Ahmad Dahman, 60, is one of hundreds of patients who come to Gaza’s al-Shifa hospital to receive life-saving kidney dialysis treatment each week.
And like other patients, he is worried that his health and even his life are at risk because of persistent shortages in medicines and supplies needed for his treatment.
Al-Shifa, the largest hospital in Gaza, along with other health facilities, continues to suffer shortages of medicines and equipment needed for dialysis and other treatments because of rivalry between Palestinian political parties, as well as the siege Israel has imposed on the Strip.
Doctors and patients alike have complained of such shortages for the past month and practitioners say lives are at risk.
Earlier in January, a new shipment of filters needed for dialysis reached Gaza via the Israeli-controlled Erez checkpoint after the Palestinian Authority in the West Bank responded to calls by international organizations to ensure that essential supplies were sent to Gaza.
Dahman voices his frustration at the situation. “We are merely patients, who are helpless and in need for constant care,” he said. “I am wondering why the medicines needed come to us very late. I would like to say to all those concerned that we as patients have nothing to do with political rivalries between the parties.”
Ilham Hammash is a mother of six grown children and has been suffering for a few years from kidney failure. She was in the dialysis section for the treatments she receives three times per week. While lying on a hospital bed, with tubes connected to her body, she voiced her concern about the lack of medicines.
“I wonder why we always feel the shortage of medicines needed for dialysis,” Hammash said. “Isn’t it enough that we have been unable either to go abroad for a kidney transplant, or to do anything else?”
“When I have no dialysis, I feel very sick and unable to move, waiting for God’s mercy on me and on my family,” Hammash said, with her 29-year-old son Iyad beside her.
“At times of lack of medicines or equipment, we get highly concerned about my mother’s life,” Iyad said. “A great deal of worry rips through us. I think once the parties concerned here, mainly those in Gaza and those in the West Bank are united, the problem of shortages will come to an end.”
Gaza health officials say that the shortages problem goes back to 2008, one year after Hamas took control of the interior of the Gaza Strip. Over the past four years, the World Health Organization, the International Committee of the Red Cross and similar groups have delivered medicines and other medical supplies to Gaza, but this has been inadequate. According to some estimates, the supply of medicines is 50 percent below actual requirements.
Hamas and Fatah, the ruling party in the West Bank, have been at loggerheads since 2007, when Hamas ousted Fatah elements from Gaza. Since then, a caretaker government in the West Bank has remained in charge of Gaza’s health sector.
Deaths likely if shortages continue
Staff nurse Muhammad Shattat, who manages the dialysis department at al-Shifa hospital, told The Electronic Intifada that only 200 out of a total of 450 patients in his department’s care get the dialysis treatment they need.
“Only recently, we have managed to get brine and filters for the dialysis machines here,” Shatta said. “The gallons of brine we received only meet the need for a few weeks while we actually need a reserve for about three months, at least.” There are similar shortages of filters.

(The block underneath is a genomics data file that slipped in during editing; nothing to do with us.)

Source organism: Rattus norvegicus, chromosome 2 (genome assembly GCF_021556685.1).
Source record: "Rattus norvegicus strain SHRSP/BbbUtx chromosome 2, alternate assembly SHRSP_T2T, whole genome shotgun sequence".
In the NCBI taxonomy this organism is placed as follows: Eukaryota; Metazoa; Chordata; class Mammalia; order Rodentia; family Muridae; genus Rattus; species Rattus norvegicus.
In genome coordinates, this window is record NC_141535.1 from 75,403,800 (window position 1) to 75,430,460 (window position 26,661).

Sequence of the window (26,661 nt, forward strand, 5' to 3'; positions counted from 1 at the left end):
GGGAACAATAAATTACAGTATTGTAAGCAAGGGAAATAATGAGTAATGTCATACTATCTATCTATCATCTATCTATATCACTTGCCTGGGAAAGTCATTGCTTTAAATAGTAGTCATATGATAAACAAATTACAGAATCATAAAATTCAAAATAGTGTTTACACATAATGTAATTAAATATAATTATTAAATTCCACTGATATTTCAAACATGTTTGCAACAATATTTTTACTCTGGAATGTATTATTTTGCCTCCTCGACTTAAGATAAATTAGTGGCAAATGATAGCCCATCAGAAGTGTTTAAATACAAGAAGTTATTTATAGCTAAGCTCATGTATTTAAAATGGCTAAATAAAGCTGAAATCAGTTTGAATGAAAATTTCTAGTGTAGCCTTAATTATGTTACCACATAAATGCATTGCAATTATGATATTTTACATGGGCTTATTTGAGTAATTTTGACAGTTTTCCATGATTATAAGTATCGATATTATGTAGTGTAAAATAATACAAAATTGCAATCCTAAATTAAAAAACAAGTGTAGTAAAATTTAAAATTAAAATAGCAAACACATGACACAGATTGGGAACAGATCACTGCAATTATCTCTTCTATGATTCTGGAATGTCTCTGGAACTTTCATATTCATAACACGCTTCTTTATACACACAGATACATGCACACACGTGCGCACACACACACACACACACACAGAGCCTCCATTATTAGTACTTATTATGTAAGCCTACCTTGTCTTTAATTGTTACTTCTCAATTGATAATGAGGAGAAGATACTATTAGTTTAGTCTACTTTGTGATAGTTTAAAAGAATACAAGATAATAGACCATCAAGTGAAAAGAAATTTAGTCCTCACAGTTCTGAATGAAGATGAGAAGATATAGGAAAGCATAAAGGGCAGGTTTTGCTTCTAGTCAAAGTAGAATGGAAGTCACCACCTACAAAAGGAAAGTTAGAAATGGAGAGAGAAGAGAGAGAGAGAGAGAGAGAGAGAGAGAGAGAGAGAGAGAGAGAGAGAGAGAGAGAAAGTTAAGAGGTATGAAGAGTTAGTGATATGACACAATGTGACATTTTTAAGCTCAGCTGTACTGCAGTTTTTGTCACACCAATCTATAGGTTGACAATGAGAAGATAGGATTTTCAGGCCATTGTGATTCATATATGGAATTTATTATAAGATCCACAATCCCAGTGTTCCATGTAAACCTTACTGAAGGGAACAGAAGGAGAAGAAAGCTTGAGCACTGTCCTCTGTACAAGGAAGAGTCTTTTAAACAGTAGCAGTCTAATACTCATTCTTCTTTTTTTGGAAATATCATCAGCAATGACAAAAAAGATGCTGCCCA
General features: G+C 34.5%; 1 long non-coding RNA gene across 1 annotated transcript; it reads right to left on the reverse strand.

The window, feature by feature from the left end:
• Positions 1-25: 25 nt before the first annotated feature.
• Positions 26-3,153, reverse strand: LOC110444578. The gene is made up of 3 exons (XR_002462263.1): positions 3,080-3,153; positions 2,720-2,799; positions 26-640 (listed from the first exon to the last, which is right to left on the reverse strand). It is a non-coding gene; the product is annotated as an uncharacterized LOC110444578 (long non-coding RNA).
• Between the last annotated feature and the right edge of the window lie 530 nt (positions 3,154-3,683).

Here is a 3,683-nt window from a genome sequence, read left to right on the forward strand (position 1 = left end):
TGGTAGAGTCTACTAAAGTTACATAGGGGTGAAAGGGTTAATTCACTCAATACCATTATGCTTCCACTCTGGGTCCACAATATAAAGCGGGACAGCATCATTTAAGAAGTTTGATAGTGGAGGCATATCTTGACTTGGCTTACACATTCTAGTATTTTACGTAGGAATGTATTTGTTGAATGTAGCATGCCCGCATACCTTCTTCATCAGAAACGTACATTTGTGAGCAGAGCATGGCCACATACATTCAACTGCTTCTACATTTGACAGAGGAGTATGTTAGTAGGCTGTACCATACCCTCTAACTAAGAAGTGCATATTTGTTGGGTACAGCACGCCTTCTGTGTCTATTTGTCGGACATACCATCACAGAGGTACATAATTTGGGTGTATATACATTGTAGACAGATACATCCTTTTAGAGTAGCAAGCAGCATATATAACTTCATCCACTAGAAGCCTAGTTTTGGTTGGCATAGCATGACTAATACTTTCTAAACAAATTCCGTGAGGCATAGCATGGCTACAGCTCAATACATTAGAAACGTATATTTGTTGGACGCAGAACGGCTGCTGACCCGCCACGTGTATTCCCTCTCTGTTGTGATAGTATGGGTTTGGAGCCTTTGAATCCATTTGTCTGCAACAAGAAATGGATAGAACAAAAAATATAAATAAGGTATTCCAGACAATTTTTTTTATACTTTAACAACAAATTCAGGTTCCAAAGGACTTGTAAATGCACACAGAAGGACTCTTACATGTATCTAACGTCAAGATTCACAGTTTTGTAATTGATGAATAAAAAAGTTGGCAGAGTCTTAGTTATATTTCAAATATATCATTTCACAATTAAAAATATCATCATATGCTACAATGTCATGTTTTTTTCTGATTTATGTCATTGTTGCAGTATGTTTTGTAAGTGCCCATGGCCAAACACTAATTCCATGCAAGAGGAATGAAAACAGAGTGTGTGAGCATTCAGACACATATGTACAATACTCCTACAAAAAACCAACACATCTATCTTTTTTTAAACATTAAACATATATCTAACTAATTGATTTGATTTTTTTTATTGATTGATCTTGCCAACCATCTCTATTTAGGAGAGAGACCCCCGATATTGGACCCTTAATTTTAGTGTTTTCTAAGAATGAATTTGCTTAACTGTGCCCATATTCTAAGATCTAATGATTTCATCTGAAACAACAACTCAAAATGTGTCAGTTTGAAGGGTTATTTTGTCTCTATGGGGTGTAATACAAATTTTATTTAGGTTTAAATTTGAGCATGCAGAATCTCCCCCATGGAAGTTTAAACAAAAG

“This is not a proper situation and I can tell you that for the past four years, we have only been able to bring in the needed medicines after having asked for intervention by international bodies, including the World Health Organization and the Red Cross,” Shatta said. “I believe that this problem should come to an end once and for all, for we do fear some patients could pass away because the medicines are unavailable.”
The lack of medicines or components for the kidney failure cases is an example for the shortage of other medical supplies in Gaza such as medicines for cancer patients and some other disposable materials like sutures and syringes.
According to the Gaza authorities, there are 150 types of medicines and 140 other disposal materials that are still lacking in Gaza.
“A pronounced lack of cooperation”
“I can confirm to you that the shortage of medical supplies in the Gaza Strip has been very pressing for the past four years and so far it has not been resolved. The Palestinian Authority claims that a budget shortfall is part of the problem is false as medicines and other medical supplies should not be affected,” Dr. Munir al-Bursh, director general of pharmacy in the Ministry of Health in the Gaza Strip, told The Electronic Intifada at his Gaza City office.
Al-Bursh added that the shortage in supplies for the past four years has been estimated at $60 million, a $15 million shortfall each year. Such figures, according to al-Bursh, have not changed and the problem still persists, despite interventions by concerned international bodies.
The Palestinian Authority’s health ministry contends that the delivery of medical supplies to Gaza continues without interruption.
But the aid group Doctors without Borders recently stated that the problem of shortages is attributed to “a pronounced lack of cooperation” between Palestinian authorities in Gaza and the West Bank, as well as the ongoing Israeli blockade of Gaza (“Gaza: Chronic Shortages of Drugs and Medical Supplies,” 17 November 2011).
The crisis caused goes far beyond dialysis, according to the statement, affecting patients in almost every area of care, including cancer treatment and psychiatric are. The drug shortages and the politicization of medicare care, according to the group, “are putting patients’ lives in grave danger.”
Rami Almeghari is a journalist and university lecturer based in the Gaza Strip.